And that’s not all yet. Other important use areas include creating interactive maps of real or imaginary locations, data visualization solutions, virtual reality tools, desktop widgets, web services, and booking systems.
- By being around for more than three decades, it has accumulated a lot of fanbase, expertise, resources, and tools to help accomplish many interesting projects;
- Great user experience for both the developers and people using their products thanks to exceptional responsiveness and various device optimization;
- It’s fast, has a low learning curve, and can effectively work on any device that supports a browser.
- Adding animations to pages;
- Inserting drop-down menus;
- Zooming in or out on a picture;
- Displaying pop-up windows and dialog boxes;
- Playing multimedia files, such as audio, video, etc.;
- Changing the appearance of an element when hovered over;
- Clicking on something to display or hide the information.
Now, Node.js does what just a couple of decades ago was only possible by adding another programming language to the mix, like Ruby on Rails, PHP, Python, etc., which meant more resources to use and more developers to hire. The framework, however, is a runtime environment acting as a small operating system by and of itself and giving an opportunity for a program to run outside of a browser.
What’s the difference between frontend and backend development?
In web development, front-end (the client-side) and backend ( the server-side) are two sides of the same coin, with the coin being either the website or the web application. The front-end is called the client-side because the code is being run on the user’s computer and displayed on their browser. Backend, however, deals with the code that’s run on the web server.
In a more simplified way, when your browser loads a page, it makes a request to the server to go fetch the data. The server first analyzes that request, retrieves what is asked of it, and then transforms the data so that the browser can easily display it. Now on to the differences between front-end and back-end development.
Meanwhile, back-end web development deals with the web layer where all the data gets stored and accessed - the databases. Backend developers make sure the server can handle the requests, sort them, and send them back to the front-end, where users can see the result on their screens.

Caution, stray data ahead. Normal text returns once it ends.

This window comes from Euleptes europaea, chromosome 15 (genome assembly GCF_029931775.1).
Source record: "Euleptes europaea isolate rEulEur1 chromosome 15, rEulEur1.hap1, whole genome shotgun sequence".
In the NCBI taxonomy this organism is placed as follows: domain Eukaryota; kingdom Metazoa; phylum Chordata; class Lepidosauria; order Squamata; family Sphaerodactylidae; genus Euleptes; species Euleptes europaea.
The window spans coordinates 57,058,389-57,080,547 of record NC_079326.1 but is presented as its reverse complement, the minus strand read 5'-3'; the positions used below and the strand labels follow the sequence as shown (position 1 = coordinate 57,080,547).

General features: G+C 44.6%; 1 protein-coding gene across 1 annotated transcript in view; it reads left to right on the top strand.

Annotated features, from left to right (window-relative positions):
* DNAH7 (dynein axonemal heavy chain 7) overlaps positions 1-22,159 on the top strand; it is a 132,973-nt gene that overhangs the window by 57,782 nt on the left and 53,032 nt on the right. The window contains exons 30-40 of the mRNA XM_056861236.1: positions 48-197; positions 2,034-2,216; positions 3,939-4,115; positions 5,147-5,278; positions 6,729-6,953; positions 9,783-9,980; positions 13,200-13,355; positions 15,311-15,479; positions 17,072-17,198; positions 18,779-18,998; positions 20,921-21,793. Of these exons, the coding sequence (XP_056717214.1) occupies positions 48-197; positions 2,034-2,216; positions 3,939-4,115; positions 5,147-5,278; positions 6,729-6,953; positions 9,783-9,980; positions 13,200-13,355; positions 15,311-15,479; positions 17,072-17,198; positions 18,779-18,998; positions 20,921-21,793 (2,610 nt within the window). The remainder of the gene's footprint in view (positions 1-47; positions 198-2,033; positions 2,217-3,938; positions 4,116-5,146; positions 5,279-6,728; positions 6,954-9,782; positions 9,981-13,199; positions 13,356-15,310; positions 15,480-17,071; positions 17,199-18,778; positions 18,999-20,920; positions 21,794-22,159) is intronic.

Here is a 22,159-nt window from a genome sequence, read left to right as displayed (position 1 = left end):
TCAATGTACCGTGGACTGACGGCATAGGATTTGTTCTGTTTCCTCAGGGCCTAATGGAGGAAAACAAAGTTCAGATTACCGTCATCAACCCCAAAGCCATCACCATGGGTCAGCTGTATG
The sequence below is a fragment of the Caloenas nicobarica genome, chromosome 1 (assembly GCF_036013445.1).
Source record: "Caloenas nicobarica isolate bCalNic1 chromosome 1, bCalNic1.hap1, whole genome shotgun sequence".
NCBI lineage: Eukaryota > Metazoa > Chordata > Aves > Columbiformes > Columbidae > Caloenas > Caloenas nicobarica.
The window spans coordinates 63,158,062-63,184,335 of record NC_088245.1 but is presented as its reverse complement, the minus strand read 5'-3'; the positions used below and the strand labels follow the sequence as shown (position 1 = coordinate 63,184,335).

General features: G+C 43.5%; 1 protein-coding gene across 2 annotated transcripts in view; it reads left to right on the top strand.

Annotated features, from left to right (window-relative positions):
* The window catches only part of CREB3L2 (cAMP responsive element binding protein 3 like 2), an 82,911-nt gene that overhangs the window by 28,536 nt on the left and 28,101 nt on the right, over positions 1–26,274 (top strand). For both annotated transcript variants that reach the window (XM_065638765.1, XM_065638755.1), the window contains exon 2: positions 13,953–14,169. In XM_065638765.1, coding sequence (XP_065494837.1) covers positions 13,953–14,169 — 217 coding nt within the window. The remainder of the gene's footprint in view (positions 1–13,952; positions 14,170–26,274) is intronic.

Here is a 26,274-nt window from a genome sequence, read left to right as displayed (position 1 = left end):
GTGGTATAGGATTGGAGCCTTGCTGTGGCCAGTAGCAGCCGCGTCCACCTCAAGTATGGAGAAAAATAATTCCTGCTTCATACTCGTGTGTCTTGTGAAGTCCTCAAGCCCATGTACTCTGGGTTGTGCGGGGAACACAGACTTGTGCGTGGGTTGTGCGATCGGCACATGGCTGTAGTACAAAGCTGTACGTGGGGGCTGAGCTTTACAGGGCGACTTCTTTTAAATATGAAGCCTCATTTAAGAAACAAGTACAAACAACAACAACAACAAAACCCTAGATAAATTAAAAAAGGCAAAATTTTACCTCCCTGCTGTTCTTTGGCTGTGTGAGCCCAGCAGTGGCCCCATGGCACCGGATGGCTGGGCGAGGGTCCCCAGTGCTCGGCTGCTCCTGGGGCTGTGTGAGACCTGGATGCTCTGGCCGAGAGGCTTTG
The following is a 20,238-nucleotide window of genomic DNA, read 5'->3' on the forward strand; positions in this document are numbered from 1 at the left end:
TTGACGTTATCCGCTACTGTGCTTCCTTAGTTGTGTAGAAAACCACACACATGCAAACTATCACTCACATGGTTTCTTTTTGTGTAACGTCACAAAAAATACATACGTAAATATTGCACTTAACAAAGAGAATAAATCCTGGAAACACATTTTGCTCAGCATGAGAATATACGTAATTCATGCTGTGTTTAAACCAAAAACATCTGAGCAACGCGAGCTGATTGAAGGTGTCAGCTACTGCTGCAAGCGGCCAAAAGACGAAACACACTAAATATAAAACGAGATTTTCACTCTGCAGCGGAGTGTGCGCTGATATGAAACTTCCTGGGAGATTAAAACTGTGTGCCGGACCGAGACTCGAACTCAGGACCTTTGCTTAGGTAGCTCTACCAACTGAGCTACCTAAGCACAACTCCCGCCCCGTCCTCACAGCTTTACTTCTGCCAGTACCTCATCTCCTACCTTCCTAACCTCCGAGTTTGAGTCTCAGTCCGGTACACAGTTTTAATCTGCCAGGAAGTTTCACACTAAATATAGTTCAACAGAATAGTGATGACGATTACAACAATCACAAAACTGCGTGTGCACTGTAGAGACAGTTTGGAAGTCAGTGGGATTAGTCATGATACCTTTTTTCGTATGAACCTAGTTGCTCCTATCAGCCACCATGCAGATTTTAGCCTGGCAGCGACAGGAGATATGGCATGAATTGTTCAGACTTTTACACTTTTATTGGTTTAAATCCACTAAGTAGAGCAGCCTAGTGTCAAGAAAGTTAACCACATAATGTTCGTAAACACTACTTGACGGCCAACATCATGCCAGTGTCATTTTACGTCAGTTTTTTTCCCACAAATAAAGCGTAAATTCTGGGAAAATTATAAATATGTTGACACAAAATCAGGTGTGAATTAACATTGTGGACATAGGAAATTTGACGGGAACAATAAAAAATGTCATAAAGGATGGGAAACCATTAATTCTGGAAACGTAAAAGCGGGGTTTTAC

Another critical part of server-side development is ensuring the website runs without a hitch, which means being free of bugs, being able to handle the traffic, as well as managing authentication requests, file downloads and uploads, and data encryption.
Let’s break down the differences between libraries and frameworks. While both are pieces of code other developers have written and put out for the rest of us in the field to use, a library is a chunk of pre-written code that you can use anywhere in your project, and it’s up to you where you actually put it.
However, frameworks must be put at the exact pre-defined spot to ensure the structural integrity of your code bases. The framework dictates the flow, not the other way around. Yet it’s not limiting at all - you just have to place it at the right spot, and the framework takes care of the application.
React. One of the most popular frameworks in 2022, React, is an open-source library made by Facebook for building responsive user interfaces. It lets you reuse components and constantly has new features coming up.
Vue. Vue.js is also an open-source tool designed to help developers build apps more quickly and efficiently. Great for beginners, Vue’s primary purpose is to complement the features of React and Angular.
Angular. This framework is Google’s creation, used for both frontend and backend purposes. Angular supports Typescript and is great at helping create Progressive Web Apps and Single Page Applications.
jQuery. Another open-source library, jQuery, has been around for almost two decades and is primarily used for building simple applications at first, yet it has the potential to be helpful in much more extensive projects through growing the codebase.
Is Node.JS frontend or backend?
In recent years, it has also become just as effective in backend development, thanks to the framework called Node.js, and is now used to create web servers in an effortless and straightforward way.